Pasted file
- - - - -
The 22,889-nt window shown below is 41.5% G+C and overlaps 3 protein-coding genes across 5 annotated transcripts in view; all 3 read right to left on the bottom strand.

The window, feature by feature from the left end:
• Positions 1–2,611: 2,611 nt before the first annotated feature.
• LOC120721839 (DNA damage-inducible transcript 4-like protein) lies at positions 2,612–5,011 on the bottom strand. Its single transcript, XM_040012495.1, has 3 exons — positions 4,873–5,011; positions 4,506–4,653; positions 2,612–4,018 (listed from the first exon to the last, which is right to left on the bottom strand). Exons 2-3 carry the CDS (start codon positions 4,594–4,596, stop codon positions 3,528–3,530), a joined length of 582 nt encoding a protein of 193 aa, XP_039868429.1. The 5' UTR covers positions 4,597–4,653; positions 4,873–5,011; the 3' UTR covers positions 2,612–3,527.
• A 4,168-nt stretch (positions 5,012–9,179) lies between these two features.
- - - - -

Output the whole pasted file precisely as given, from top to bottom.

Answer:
The 22,889-nt window shown below is 41.5% G+C and overlaps 3 protein-coding genes across 5 annotated transcripts in view; all 3 read right to left on the bottom strand.

The window, feature by feature from the left end:
• Positions 1–2,611: 2,611 nt before the first annotated feature.
• LOC120721839 (DNA damage-inducible transcript 4-like protein) lies at positions 2,612–5,011 on the bottom strand. Its single transcript, XM_040012495.1, has 3 exons — positions 4,873–5,011; positions 4,506–4,653; positions 2,612–4,018 (listed from the first exon to the last, which is right to left on the bottom strand). Exons 2-3 carry the CDS (start codon positions 4,594–4,596, stop codon positions 3,528–3,530), a joined length of 582 nt encoding a protein of 193 aa, XP_039868429.1. The 5' UTR covers positions 4,597–4,653; positions 4,873–5,011; the 3' UTR covers positions 2,612–3,527.
• A 4,168-nt stretch (positions 5,012–9,179) lies between these two features.